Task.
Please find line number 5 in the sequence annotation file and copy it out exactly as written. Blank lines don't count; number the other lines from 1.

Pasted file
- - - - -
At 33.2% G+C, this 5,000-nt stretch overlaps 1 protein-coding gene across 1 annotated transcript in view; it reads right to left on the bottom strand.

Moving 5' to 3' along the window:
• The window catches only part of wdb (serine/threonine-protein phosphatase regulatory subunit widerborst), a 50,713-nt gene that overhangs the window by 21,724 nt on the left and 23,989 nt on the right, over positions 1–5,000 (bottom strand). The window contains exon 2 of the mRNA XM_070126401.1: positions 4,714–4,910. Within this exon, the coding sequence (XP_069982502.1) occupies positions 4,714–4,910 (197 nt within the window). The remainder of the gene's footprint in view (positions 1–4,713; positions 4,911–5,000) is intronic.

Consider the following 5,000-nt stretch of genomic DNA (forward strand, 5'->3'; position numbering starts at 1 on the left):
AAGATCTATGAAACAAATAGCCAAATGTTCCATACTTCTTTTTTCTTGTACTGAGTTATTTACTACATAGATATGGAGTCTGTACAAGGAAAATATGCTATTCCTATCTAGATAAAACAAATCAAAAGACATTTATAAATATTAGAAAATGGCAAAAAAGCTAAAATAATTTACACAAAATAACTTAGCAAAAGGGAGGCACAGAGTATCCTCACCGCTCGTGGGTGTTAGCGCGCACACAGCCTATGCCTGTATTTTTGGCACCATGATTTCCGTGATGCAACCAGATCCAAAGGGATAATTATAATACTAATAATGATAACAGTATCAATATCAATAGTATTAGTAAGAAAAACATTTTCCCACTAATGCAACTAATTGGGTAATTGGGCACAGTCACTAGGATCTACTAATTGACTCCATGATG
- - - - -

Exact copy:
AAGATCTATGAAACAAATAGCCAAATGTTCCATACTTCTTTTTTCTTGTACTGAGTTATTTACTACATAGATATGGAGTCTGTACAAGGAAAATATGCTATTCCTATCTAGATAAAACAAATCAAAAGACATTTATAAATATTAGAAAATGGCAAAAAAGCTAAAATAATTTACACAAAATAACTTAGCAAAAGGGAGGCACAGAGTATCCTCACCGCTCGTGGGTGTTAGCGCGCACACAGCCTATGCCTGTATTTTTGGCACCATGATTTCCGTGATGCAACCAGATCCAAAGGGATAATTATAATACTAATAATGATAACAGTATCAATATCAATAGTATTAGTAAGAAAAACATTTTCCCACTAATGCAACTAATTGGGTAATTGGGCACAGTCACTAGGATCTACTAATTGACTCCATGATG